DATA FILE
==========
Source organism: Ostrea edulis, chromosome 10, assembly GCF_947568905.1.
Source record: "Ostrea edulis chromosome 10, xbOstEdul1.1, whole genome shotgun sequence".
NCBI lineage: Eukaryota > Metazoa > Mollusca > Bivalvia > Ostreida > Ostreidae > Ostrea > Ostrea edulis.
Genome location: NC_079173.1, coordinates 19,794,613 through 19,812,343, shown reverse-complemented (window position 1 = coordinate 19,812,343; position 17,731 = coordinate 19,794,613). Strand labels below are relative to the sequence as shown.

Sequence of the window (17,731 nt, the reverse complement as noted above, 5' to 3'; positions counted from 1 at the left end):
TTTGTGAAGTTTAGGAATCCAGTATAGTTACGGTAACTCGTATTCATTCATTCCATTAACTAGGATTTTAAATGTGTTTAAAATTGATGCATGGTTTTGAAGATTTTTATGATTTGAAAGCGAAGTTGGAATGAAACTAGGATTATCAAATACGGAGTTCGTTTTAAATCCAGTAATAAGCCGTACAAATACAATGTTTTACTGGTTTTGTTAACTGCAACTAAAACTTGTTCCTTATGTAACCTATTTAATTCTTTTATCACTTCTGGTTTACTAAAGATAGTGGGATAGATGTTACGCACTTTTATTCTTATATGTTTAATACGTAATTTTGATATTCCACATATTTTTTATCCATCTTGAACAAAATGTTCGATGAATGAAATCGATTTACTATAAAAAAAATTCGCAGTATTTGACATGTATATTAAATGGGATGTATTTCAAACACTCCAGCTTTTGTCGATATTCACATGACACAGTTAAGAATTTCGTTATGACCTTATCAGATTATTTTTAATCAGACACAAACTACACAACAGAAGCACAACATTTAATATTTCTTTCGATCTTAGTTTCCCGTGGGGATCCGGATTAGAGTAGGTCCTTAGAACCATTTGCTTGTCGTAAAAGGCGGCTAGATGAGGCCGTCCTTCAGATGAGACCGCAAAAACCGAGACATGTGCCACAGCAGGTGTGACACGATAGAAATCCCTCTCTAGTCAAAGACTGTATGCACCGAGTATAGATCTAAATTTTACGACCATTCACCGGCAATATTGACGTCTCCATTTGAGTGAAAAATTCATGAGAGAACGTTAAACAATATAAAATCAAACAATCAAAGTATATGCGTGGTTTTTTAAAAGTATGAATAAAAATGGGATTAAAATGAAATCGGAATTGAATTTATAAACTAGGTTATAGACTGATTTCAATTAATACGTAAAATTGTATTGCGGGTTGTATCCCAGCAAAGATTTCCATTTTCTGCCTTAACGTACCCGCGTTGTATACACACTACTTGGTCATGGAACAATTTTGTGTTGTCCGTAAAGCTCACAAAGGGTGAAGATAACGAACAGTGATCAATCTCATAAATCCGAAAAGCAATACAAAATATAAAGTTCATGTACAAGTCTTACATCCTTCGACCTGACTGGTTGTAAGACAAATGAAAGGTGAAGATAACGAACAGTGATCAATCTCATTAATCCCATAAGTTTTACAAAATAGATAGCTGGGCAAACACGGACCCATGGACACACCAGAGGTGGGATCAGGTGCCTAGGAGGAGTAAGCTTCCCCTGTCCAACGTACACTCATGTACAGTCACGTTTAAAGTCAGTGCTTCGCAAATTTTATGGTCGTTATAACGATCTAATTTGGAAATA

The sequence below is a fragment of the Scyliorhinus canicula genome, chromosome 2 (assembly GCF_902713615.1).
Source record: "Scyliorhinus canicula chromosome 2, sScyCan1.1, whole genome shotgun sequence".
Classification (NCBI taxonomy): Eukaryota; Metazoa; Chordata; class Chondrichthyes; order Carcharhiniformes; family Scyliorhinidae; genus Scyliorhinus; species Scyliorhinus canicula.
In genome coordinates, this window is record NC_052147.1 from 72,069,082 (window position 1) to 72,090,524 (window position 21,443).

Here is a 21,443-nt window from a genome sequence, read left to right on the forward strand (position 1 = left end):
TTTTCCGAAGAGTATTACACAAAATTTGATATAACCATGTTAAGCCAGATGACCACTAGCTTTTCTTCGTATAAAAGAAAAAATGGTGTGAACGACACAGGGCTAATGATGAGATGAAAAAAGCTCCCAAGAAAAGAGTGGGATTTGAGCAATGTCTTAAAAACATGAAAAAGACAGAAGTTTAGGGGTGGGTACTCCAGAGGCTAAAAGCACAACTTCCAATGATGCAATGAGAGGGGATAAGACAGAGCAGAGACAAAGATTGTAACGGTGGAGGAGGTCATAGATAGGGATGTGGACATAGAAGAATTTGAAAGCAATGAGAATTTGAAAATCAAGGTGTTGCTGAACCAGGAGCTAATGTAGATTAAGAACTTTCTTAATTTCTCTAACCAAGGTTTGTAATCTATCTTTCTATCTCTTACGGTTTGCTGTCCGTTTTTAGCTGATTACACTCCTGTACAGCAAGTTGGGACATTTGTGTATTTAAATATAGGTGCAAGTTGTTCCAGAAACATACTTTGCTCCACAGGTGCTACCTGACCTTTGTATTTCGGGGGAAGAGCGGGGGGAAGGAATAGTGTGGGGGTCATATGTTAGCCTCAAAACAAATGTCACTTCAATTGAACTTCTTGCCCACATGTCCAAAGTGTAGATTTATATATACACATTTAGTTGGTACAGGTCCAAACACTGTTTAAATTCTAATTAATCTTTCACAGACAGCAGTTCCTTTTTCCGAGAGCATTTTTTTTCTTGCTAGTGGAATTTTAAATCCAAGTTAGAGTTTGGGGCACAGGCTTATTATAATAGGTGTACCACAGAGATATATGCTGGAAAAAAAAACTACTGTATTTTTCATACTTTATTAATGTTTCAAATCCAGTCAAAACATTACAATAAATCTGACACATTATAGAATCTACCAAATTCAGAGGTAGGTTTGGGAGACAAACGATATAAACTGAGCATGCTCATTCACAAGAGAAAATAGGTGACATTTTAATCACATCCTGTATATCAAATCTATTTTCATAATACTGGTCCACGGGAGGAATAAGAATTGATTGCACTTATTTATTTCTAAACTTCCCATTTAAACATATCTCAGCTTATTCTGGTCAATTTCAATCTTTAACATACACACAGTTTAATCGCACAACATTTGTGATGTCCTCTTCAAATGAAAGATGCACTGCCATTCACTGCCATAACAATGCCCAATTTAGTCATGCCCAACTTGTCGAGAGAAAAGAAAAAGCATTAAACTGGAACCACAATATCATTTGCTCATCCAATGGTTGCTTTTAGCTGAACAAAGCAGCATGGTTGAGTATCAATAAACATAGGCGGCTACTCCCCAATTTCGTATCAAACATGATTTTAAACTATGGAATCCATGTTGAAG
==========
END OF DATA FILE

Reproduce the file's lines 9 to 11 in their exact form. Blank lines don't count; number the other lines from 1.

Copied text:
Classification (NCBI taxonomy): Eukaryota; Metazoa; Chordata; class Chondrichthyes; order Carcharhiniformes; family Scyliorhinidae; genus Scyliorhinus; species Scyliorhinus canicula.
In genome coordinates, this window is record NC_052147.1 from 72,069,082 (window position 1) to 72,090,524 (window position 21,443).

Here is a 21,443-nt window from a genome sequence, read left to right on the forward strand (position 1 = left end):